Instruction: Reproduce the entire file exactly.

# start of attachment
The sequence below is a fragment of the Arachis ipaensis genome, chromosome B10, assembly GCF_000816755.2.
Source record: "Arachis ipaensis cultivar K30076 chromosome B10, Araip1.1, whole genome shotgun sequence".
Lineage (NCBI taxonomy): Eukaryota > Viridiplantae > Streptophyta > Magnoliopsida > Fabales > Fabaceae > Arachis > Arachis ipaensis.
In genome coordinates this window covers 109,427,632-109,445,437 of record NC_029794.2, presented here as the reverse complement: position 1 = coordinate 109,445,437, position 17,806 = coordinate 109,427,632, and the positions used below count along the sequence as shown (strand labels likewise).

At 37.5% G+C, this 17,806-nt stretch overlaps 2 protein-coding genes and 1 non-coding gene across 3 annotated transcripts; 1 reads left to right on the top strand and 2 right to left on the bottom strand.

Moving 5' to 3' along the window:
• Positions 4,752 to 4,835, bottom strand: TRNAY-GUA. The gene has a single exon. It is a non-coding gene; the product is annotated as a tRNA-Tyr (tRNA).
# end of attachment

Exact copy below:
The sequence below is a fragment of the Arachis ipaensis genome, chromosome B10, assembly GCF_000816755.2.
Source record: "Arachis ipaensis cultivar K30076 chromosome B10, Araip1.1, whole genome shotgun sequence".
Lineage (NCBI taxonomy): Eukaryota > Viridiplantae > Streptophyta > Magnoliopsida > Fabales > Fabaceae > Arachis > Arachis ipaensis.
In genome coordinates this window covers 109,427,632-109,445,437 of record NC_029794.2, presented here as the reverse complement: position 1 = coordinate 109,445,437, position 17,806 = coordinate 109,427,632, and the positions used below count along the sequence as shown (strand labels likewise).

At 37.5% G+C, this 17,806-nt stretch overlaps 2 protein-coding genes and 1 non-coding gene across 3 annotated transcripts; 1 reads left to right on the top strand and 2 right to left on the bottom strand.

Moving 5' to 3' along the window:
• Positions 4,752 to 4,835, bottom strand: TRNAY-GUA. The gene has a single exon. It is a non-coding gene; the product is annotated as a tRNA-Tyr (tRNA).